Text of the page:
When we accompanied the New York Philharmonic on its historic trip to North Korea for its February 26 concert, the question that we were asked most often was, “Why?” Why was an American classical music organization invited to perform in the capital of a country with whom we’ve technically been at war since 1950? Was it simply to hear the Western classical music canon that is largely absent from North Korea? Was it a PR stunt orchestrated (so to speak) to burnish the international profile of the cruel, despotic ruler Kim Jong Il? Or did it have subtler implications?
Remember, North Korea is one of the three countries, along with Iraq and Iran, that President Bush characterized in his 2002 State of the Union address as members of the “axis of evil.” And we know what he chose to do subsequently with one member – Iraq. And today, sabers can be heard rattling regarding Iran. But North Korea? That most repressive, most Stalinist of governments, and the only axis member with a demonstrated nuclear capability?
In my post of February 27, written and filed from Pyongyang, I asked questions of my own: “Will history remember this night? Can a musical event have any influence on bringing together two nations that have no diplomatic relations? Can a concert conceivably have any impact on the six-party talks that are attempting to get North Korea to give up its nuclear weapons?”
I also related a conversation I had there with Bill Perry, a former secretary of defense during the Clinton administration (and former acquaintance of mine during our Stanford engineering-school days during the 1950s). Perry suggested – against the conventional wisdom -- that the parties are beginning to realize that they are “likelier to reach an agreement in this final year of the Bush administration than to wait for a new president in 2009.”
I wrote further that "the talks were at a tipping point, one that will be brought about by the opposing parties’ reducing their distrust of each other. The concert tonight could help bring about that reduction. The goodwill demonstrated by the North Korean government – they really pulled out all the stops – and the support of our State Department could be meaningful harbingers."
I concluded my post with questions of my own: “North Korea giving up arms? The US and North Korea resuming diplomatic relations? Can it happen? Yes. Will it happen? To be continued.”
Well, believe it or not, the Bush administration has chosen, at least in the case of North Korea, diplomacy over war. Condy Rice has won, and the anti-diplomacy Dick Cheney-John Bolton faction has lost (The Tragic End of Bush’s North Korea Policy, WSJ, June 30).
After years of zero progress in the three-party talks,
here are three major developments since the February concert.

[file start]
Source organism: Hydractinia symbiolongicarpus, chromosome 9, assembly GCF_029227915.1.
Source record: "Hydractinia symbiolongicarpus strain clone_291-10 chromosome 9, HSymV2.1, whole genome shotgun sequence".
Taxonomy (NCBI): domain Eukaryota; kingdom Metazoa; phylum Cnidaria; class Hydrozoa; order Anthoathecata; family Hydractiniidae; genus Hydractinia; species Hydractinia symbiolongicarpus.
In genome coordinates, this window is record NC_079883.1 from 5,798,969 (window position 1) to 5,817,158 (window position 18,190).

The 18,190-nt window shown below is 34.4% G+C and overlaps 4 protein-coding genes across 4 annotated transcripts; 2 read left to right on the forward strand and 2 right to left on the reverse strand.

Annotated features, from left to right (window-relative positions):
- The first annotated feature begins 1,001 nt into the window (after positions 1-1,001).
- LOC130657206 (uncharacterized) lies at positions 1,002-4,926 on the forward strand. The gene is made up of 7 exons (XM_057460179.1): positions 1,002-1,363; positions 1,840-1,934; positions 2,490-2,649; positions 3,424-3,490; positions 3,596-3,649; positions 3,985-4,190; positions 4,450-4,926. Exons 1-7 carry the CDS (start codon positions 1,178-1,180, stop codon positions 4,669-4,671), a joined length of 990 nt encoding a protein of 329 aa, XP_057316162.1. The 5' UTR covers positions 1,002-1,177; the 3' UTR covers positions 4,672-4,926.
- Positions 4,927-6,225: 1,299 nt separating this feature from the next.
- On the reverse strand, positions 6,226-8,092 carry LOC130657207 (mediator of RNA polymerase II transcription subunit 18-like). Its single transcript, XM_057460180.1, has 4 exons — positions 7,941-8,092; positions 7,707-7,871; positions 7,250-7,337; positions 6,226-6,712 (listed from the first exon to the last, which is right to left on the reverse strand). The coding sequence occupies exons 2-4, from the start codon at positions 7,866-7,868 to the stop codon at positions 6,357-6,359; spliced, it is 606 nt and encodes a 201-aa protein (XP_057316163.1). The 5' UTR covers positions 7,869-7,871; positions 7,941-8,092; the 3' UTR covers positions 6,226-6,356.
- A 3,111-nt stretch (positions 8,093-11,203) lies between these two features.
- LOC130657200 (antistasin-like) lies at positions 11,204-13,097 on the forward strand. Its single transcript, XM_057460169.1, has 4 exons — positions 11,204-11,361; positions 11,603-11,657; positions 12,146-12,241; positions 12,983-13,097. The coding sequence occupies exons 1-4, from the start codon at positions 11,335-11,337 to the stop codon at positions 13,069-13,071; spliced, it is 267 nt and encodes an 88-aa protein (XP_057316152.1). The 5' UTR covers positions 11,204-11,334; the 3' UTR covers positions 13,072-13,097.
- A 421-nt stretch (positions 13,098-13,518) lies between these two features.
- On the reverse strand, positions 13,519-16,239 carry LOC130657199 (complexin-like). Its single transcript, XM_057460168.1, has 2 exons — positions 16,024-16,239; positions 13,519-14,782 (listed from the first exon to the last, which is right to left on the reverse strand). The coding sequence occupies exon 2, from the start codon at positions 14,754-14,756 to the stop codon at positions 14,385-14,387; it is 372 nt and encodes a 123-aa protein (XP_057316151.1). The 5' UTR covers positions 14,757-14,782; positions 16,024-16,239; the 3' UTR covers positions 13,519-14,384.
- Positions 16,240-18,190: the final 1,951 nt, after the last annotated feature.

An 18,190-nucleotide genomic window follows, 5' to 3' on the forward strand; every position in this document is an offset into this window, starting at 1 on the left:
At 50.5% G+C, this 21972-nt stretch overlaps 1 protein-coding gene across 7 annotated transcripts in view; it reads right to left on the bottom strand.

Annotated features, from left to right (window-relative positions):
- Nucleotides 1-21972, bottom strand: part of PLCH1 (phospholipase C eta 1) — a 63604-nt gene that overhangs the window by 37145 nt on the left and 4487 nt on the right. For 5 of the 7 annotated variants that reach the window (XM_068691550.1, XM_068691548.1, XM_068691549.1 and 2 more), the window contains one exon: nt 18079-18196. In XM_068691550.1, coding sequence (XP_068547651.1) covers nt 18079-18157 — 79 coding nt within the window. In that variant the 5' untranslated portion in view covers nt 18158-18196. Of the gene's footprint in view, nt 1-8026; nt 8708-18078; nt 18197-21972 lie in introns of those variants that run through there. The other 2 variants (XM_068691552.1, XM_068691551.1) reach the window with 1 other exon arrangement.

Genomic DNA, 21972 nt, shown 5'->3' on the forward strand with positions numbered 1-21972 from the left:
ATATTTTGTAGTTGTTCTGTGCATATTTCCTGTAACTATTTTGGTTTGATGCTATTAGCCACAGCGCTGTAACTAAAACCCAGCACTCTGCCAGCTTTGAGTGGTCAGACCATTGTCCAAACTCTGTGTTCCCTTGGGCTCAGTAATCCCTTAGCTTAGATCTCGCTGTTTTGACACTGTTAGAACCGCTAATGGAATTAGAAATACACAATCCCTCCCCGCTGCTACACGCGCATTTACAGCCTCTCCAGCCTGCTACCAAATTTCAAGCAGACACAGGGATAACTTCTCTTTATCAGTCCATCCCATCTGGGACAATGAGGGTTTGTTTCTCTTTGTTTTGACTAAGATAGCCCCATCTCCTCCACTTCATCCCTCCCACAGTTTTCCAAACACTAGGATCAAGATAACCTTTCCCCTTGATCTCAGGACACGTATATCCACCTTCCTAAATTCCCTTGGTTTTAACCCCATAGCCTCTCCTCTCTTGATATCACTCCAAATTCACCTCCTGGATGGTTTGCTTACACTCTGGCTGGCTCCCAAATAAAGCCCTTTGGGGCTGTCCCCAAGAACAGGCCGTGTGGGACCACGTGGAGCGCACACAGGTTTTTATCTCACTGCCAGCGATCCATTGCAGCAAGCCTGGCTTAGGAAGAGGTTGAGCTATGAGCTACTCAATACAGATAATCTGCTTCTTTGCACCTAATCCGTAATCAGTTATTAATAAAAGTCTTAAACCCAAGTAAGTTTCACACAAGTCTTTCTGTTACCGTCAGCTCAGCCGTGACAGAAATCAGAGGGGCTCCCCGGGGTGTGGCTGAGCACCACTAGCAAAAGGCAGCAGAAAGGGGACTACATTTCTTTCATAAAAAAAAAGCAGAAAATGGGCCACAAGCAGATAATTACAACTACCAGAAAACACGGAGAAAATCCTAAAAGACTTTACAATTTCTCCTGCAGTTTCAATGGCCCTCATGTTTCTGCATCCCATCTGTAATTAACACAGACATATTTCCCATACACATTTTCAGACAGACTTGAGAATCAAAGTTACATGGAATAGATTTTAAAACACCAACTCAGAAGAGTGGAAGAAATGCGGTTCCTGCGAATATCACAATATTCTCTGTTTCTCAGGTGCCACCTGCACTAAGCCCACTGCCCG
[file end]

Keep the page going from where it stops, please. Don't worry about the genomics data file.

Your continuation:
(1) Diplomacy Is Working on North Korea
By Condoleezza Rice
Wall Street Journal, June 26, 2008
Op-ed piece by Rice that laid the groundwork and rationale for diplomacy.
(2) Deal Reached in North Korea Talks
Associated Press, July 12, 2008
“North Korea agreed to disable its main reactor by the end of October and allow international inspections to verify its nuclear disarmament in a deal reached Saturday at the end of six-nation talks.
“In response to North Korea’s nuclear declaration the United States announced it would remove the country from its list of state sponsors of terrorism and relax some economic sanctions against it.”
“The United States and Russia pledged to provide the outstanding amount of heavy fuel [500,000 tons of fuel oil] by the end of October.”
(3) Rice Meets With North Korea Envoy
Associated Press, July 24, 2008
“US Secretary of State Condoleezza Rice met North Korea’s top diplomat Wednesday in Singapore, ending a four-year hiatus in Cabinet level contacts between the Bush administration and Pyongyang over its nuclear program.”
In just a few months' time, the State Department has made more progress than in the preceding seven and a half years of the Bush administration. We're not yet at the point of North Korea's becoming a golf resort destination (as is Vietnam), but we have moved off the dime. We’re engaged in diplomacy, we’re talking to people who are not our friends, and we’re making headway.
So, once again, why was the New York Philharmonic invited to perform in Pyongyang? My answer: It initiated a dialog between the people of two adversaries, the first dialog in 58 years. Maybe this musical event was not the only factor in jump-starting the resumption of discussions between the two countries, but I like to think that it was. Paraphrasing the mantra of the 60s, “Make music, not war.”